There’s been a lot in the news lately about the War on Women. What most people don’t realize is that this “war” isn’t only about abortion. It’s a series of battles over a woman’s right to live her life purposefully. This doesn’t just mean her right to birth control or abortion. That’s just the tip of the iceberg.
Women are still having to fight for these things and more:
- access to education
- jobs, promotions
- health benefits
- reasonable rates for life and health insurance
- maternity leave and other accommodations for child-rearing
- effective prosecution of rape, sexual abuse and domestic violence
- elected office and other positions of power
Many people think that the War on Women was fought in the ’60s and ’70s and that women won it. They point to female CEOs and other professionals, to the number of women obtaining higher education, to greater attention being paid to women’s health issues and to greater protections in general under the law. But these advantages are not being given equally to all women.
As long as there is one woman who is treated wrongfully and unequally because of her gender, the war has not been won. And the fact is, there are still millions of women who need things that many of us, privileged as we are, take for granted. Not only that, but women who feel that they have never suffered gender or sexual discrimination are either unusually fortunate or delusional.
One of the most insidious ways to keep women down is socialization. It’s hard to point a finger to the culprit here when the entire society participates in the practices that keep women from fulfilling their full potential. Even women themselves cooperate in their own socialization and often seem proud of it. The woman who drops out of college to get married, the professional who stops working to have children, the mother who praises her daughter for being pretty, but not for her participation in sports—all of these women are shortsightedly dooming themselves and their children to discrimination in the future.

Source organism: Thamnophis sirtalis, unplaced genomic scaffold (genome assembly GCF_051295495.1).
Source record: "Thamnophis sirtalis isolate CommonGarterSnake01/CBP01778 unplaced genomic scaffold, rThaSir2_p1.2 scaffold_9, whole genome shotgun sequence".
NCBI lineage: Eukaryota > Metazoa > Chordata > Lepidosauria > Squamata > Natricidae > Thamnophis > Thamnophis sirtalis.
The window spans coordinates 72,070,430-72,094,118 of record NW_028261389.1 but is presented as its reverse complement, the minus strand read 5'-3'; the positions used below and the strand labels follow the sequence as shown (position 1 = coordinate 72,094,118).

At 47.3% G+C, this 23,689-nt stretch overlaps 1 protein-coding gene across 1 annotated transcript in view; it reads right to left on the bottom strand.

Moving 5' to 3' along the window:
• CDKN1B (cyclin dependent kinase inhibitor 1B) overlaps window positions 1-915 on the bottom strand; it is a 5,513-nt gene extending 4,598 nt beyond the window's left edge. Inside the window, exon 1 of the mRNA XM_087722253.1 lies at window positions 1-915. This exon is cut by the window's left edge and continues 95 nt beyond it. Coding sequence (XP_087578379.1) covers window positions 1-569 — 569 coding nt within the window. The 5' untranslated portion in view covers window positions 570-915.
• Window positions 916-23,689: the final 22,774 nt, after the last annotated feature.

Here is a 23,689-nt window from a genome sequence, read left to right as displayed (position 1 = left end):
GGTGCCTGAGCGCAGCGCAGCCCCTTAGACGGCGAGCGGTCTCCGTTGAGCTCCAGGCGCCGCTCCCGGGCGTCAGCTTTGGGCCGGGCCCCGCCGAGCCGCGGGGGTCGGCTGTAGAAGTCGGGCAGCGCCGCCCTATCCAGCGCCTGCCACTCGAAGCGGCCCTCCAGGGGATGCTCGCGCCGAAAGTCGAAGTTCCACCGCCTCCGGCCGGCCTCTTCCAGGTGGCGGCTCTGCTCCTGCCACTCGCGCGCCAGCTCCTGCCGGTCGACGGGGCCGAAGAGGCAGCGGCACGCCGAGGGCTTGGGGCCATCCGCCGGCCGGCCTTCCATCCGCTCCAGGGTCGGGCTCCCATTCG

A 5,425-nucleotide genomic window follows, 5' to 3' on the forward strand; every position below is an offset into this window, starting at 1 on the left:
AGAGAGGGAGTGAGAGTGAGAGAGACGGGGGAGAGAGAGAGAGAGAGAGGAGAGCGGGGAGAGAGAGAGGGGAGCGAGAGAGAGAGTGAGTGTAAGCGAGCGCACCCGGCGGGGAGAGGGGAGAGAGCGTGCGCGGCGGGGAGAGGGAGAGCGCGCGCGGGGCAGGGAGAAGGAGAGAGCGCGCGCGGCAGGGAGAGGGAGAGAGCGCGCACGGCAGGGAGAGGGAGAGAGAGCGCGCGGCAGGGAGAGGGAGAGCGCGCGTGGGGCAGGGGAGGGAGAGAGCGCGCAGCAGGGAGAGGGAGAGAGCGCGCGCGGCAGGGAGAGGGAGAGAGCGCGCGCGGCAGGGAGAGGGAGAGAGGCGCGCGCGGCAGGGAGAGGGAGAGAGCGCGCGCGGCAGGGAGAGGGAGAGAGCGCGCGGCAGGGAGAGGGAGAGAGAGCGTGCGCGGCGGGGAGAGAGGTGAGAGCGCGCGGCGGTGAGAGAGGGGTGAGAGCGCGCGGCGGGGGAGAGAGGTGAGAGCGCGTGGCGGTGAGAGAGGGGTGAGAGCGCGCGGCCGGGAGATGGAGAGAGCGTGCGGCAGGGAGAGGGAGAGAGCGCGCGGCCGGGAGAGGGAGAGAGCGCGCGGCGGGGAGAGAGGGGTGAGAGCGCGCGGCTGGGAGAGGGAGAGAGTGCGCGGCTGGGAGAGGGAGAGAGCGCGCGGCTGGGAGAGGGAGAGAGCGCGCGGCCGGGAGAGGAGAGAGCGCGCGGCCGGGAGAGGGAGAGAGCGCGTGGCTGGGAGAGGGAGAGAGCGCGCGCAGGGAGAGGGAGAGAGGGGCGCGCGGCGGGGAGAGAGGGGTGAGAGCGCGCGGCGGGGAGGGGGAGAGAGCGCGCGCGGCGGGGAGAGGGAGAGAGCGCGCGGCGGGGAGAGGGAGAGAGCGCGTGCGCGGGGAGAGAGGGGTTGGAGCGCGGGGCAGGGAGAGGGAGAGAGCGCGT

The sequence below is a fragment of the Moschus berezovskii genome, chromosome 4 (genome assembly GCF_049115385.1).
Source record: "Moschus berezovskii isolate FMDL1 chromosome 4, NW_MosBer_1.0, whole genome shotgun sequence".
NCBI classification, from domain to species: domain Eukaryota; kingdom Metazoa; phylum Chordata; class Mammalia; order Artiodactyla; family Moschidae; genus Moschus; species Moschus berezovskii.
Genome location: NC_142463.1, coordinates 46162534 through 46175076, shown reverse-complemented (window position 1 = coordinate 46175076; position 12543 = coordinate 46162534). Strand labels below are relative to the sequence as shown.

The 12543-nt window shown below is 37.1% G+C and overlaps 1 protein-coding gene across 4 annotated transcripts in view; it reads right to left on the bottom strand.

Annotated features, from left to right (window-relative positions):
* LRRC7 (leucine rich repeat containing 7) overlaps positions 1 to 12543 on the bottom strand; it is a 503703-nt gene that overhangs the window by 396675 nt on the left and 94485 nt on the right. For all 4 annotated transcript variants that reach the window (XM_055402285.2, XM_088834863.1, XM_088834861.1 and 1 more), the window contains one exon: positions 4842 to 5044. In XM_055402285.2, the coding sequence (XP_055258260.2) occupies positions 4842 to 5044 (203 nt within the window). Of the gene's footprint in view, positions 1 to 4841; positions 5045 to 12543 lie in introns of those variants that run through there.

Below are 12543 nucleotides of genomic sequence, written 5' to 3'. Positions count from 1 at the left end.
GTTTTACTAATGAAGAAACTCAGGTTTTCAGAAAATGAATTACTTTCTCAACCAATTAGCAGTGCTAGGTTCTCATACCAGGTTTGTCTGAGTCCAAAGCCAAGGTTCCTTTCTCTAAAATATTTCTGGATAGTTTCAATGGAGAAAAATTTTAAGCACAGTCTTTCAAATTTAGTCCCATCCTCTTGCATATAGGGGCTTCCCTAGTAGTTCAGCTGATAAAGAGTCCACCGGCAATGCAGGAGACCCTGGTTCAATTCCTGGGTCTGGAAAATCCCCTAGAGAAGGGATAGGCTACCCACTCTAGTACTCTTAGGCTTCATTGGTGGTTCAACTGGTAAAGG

These women protest that they have the right to choose to work part-time or not at all (except for in the home of course), to have as many children as they want and to raise them however they see fit. I’m not saying that they don’t have the right to choose whatever they want to do with their lives. I’m just asking them to think about the long-term effects of their choices.
The War on Women can’t be fought only by the people who already have the advantages some women only dream of. It has to be fought by all women. Each woman has to think purposefully about her life and do whatever it takes to achieve her goals. She has to stop thinking about what everyone else wants her to do and start thinking about what she wants.
Some say that the feminist movement has done nothing but create a society of self-centered and selfish women who think nothing of abandoning husbands and children and who could care less about their families’ fates. There will always be those who think only of themselves (female and male), but the feminist movement didn’t cause that. And that is certainly not its goal.
All that feminism asks is that women think and act responsibly with an eye to the future, both their future and that of their children. Do they really want their daughters (and sons) to be saddled with children they didn’t want and can’t care for? Do they want their daughters to continue to have to bear the brunt of housework and child-raising? Do they want their sons to take women for granted, even to the point of abusing them?
Maybe the War on Women will never be over. Patriarchal attitudes are ingrained in nearly every society. Add to that the resistance people have to change. But humankind’s progress doesn’t depend on staying in the present or even going back to the past. Progress means to go forward. What was “usual and customary” for our ancestors has to be re-examined and reworked in order to serve our future.